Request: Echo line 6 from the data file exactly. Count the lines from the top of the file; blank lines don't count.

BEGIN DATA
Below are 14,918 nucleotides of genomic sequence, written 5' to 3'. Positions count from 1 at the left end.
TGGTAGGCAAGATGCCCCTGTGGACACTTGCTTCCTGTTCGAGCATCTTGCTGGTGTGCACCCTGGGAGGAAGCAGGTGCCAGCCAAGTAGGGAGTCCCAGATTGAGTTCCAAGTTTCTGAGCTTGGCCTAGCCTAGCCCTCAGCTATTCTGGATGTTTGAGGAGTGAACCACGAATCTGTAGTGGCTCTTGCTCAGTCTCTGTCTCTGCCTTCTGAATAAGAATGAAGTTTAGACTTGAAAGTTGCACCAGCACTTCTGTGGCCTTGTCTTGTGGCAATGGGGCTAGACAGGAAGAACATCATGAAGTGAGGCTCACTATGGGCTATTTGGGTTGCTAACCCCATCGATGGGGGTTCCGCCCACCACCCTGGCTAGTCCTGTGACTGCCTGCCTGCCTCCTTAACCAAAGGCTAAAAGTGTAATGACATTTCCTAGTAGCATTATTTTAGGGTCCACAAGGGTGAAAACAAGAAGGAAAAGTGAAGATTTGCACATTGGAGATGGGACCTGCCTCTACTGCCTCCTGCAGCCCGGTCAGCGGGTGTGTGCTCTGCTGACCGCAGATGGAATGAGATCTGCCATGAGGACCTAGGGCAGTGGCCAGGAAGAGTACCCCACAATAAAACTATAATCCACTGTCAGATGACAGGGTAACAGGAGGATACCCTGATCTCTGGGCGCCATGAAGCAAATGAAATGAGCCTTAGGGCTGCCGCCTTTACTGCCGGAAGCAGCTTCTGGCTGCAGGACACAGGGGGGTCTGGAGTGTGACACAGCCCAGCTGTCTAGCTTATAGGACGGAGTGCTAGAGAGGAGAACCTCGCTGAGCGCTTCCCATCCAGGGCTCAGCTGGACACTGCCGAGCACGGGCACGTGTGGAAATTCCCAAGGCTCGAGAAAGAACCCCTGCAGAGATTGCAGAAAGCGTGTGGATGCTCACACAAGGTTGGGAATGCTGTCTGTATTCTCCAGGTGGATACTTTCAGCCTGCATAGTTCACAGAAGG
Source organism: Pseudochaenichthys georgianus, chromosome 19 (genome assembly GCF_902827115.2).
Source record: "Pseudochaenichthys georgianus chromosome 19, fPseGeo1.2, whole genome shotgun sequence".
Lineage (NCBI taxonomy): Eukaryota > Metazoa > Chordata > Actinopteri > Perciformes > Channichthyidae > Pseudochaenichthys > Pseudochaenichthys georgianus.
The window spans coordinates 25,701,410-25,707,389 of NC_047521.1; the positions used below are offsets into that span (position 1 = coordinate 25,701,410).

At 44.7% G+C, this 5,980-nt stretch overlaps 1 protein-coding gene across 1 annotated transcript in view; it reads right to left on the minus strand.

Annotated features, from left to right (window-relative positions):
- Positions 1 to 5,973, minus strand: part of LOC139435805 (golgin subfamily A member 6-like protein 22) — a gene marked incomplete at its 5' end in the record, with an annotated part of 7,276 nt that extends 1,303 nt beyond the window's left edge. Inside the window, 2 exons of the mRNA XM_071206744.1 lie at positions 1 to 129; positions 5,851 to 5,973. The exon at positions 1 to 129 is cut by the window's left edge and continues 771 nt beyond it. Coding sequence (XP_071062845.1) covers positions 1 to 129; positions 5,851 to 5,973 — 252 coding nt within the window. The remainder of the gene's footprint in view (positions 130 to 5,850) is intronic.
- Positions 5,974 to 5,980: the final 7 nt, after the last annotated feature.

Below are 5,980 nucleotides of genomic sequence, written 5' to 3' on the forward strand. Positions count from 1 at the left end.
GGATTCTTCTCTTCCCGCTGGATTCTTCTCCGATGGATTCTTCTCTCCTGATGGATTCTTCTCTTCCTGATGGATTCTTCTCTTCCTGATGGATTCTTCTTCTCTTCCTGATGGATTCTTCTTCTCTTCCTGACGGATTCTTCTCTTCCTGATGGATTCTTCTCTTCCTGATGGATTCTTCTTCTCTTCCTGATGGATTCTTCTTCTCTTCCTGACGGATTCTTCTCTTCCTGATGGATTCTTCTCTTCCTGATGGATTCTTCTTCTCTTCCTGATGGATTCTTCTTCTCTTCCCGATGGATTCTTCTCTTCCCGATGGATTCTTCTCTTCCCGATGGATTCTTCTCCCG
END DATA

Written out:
The window spans coordinates 25,701,410-25,707,389 of NC_047521.1; the positions used below are offsets into that span (position 1 = coordinate 25,701,410).